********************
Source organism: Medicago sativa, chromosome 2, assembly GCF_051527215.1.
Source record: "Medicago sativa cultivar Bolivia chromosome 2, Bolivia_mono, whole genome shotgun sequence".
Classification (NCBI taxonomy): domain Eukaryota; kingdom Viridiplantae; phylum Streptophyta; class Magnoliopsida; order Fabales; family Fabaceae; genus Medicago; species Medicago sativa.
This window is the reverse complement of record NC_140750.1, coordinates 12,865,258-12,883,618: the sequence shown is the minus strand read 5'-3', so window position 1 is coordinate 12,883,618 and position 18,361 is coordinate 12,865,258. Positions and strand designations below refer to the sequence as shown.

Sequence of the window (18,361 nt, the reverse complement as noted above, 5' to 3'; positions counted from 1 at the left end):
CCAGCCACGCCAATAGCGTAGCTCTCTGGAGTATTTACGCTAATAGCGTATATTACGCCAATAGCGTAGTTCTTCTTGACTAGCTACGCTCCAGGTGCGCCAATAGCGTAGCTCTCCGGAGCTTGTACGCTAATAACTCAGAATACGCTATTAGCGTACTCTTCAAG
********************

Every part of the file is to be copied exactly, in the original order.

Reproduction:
Source organism: Medicago sativa, chromosome 2, assembly GCF_051527215.1.
Source record: "Medicago sativa cultivar Bolivia chromosome 2, Bolivia_mono, whole genome shotgun sequence".
Classification (NCBI taxonomy): domain Eukaryota; kingdom Viridiplantae; phylum Streptophyta; class Magnoliopsida; order Fabales; family Fabaceae; genus Medicago; species Medicago sativa.
This window is the reverse complement of record NC_140750.1, coordinates 12,865,258-12,883,618: the sequence shown is the minus strand read 5'-3', so window position 1 is coordinate 12,883,618 and position 18,361 is coordinate 12,865,258. Positions and strand designations below refer to the sequence as shown.

Sequence of the window (18,361 nt, the reverse complement as noted above, 5' to 3'; positions counted from 1 at the left end):
CCAGCCACGCCAATAGCGTAGCTCTCTGGAGTATTTACGCTAATAGCGTATATTACGCCAATAGCGTAGTTCTTCTTGACTAGCTACGCTCCAGGTGCGCCAATAGCGTAGCTCTCCGGAGCTTGTACGCTAATAACTCAGAATACGCTATTAGCGTACTCTTCAAG